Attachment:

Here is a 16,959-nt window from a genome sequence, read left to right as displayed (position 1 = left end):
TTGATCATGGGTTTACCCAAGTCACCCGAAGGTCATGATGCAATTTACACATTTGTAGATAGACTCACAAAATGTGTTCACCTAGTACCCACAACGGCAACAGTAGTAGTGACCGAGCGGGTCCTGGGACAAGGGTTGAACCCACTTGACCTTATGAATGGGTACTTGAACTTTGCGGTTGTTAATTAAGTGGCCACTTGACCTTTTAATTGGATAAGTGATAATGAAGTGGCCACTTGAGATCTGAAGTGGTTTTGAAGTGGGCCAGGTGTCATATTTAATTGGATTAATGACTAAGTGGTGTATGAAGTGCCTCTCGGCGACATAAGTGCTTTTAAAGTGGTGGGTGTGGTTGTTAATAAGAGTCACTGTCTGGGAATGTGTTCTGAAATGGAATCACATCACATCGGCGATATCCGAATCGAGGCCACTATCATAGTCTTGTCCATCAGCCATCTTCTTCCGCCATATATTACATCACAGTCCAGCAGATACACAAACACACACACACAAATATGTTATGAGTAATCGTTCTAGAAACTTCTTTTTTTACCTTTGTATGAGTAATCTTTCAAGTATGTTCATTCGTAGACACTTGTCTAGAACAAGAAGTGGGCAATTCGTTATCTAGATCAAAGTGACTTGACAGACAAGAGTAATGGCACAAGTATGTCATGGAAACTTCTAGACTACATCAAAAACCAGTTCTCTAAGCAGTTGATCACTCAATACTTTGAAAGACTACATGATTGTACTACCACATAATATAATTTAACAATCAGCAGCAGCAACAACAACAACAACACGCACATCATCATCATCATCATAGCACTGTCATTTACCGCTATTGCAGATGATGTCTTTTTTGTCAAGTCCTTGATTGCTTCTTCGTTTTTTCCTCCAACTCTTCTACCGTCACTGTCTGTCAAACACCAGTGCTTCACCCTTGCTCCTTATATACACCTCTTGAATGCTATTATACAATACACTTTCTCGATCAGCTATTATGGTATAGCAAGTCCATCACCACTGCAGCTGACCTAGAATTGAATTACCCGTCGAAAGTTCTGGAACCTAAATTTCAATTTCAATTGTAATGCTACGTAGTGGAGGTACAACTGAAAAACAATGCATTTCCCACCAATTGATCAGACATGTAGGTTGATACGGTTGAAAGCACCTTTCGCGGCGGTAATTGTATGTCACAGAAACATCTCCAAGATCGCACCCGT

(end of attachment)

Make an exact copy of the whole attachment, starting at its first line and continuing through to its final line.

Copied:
Here is a 16,959-nt window from a genome sequence, read left to right as displayed (position 1 = left end):
TTGATCATGGGTTTACCCAAGTCACCCGAAGGTCATGATGCAATTTACACATTTGTAGATAGACTCACAAAATGTGTTCACCTAGTACCCACAACGGCAACAGTAGTAGTGACCGAGCGGGTCCTGGGACAAGGGTTGAACCCACTTGACCTTATGAATGGGTACTTGAACTTTGCGGTTGTTAATTAAGTGGCCACTTGACCTTTTAATTGGATAAGTGATAATGAAGTGGCCACTTGAGATCTGAAGTGGTTTTGAAGTGGGCCAGGTGTCATATTTAATTGGATTAATGACTAAGTGGTGTATGAAGTGCCTCTCGGCGACATAAGTGCTTTTAAAGTGGTGGGTGTGGTTGTTAATAAGAGTCACTGTCTGGGAATGTGTTCTGAAATGGAATCACATCACATCGGCGATATCCGAATCGAGGCCACTATCATAGTCTTGTCCATCAGCCATCTTCTTCCGCCATATATTACATCACAGTCCAGCAGATACACAAACACACACACACAAATATGTTATGAGTAATCGTTCTAGAAACTTCTTTTTTTACCTTTGTATGAGTAATCTTTCAAGTATGTTCATTCGTAGACACTTGTCTAGAACAAGAAGTGGGCAATTCGTTATCTAGATCAAAGTGACTTGACAGACAAGAGTAATGGCACAAGTATGTCATGGAAACTTCTAGACTACATCAAAAACCAGTTCTCTAAGCAGTTGATCACTCAATACTTTGAAAGACTACATGATTGTACTACCACATAATATAATTTAACAATCAGCAGCAGCAACAACAACAACAACACGCACATCATCATCATCATCATAGCACTGTCATTTACCGCTATTGCAGATGATGTCTTTTTTGTCAAGTCCTTGATTGCTTCTTCGTTTTTTCCTCCAACTCTTCTACCGTCACTGTCTGTCAAACACCAGTGCTTCACCCTTGCTCCTTATATACACCTCTTGAATGCTATTATACAATACACTTTCTCGATCAGCTATTATGGTATAGCAAGTCCATCACCACTGCAGCTGACCTAGAATTGAATTACCCGTCGAAAGTTCTGGAACCTAAATTTCAATTTCAATTGTAATGCTACGTAGTGGAGGTACAACTGAAAAACAATGCATTTCCCACCAATTGATCAGACATGTAGGTTGATACGGTTGAAAGCACCTTTCGCGGCGGTAATTGTATGTCACAGAAACATCTCCAAGATCGCACCCGT